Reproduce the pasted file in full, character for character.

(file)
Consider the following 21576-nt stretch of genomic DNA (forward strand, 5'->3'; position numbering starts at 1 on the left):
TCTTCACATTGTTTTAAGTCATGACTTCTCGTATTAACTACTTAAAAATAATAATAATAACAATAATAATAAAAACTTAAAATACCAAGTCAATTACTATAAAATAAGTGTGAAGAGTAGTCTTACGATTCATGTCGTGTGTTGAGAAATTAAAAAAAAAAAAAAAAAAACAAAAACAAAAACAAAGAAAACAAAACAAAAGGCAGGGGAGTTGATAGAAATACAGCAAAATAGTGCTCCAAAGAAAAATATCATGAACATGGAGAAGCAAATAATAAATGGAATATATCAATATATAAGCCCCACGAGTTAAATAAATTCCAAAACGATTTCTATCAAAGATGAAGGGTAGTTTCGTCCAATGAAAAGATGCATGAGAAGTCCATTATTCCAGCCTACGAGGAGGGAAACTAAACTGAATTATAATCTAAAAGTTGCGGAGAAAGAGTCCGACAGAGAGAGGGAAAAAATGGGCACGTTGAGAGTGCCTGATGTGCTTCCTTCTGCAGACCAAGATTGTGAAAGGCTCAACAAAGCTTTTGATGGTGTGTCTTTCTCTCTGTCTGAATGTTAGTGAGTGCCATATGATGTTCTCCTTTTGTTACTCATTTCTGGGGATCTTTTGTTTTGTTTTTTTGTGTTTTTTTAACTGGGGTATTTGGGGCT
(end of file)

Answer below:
Consider the following 21576-nt stretch of genomic DNA (forward strand, 5'->3'; position numbering starts at 1 on the left):
TCTTCACATTGTTTTAAGTCATGACTTCTCGTATTAACTACTTAAAAATAATAATAATAACAATAATAATAAAAACTTAAAATACCAAGTCAATTACTATAAAATAAGTGTGAAGAGTAGTCTTACGATTCATGTCGTGTGTTGAGAAATTAAAAAAAAAAAAAAAAAAACAAAAACAAAAACAAAGAAAACAAAACAAAAGGCAGGGGAGTTGATAGAAATACAGCAAAATAGTGCTCCAAAGAAAAATATCATGAACATGGAGAAGCAAATAATAAATGGAATATATCAATATATAAGCCCCACGAGTTAAATAAATTCCAAAACGATTTCTATCAAAGATGAAGGGTAGTTTCGTCCAATGAAAAGATGCATGAGAAGTCCATTATTCCAGCCTACGAGGAGGGAAACTAAACTGAATTATAATCTAAAAGTTGCGGAGAAAGAGTCCGACAGAGAGAGGGAAAAAATGGGCACGTTGAGAGTGCCTGATGTGCTTCCTTCTGCAGACCAAGATTGTGAAAGGCTCAACAAAGCTTTTGATGGTGTGTCTTTCTCTCTGTCTGAATGTTAGTGAGTGCCATATGATGTTCTCCTTTTGTTACTCATTTCTGGGGATCTTTTGTTTTGTTTTTTTGTGTTTTTTTAACTGGGGTATTTGGGGCT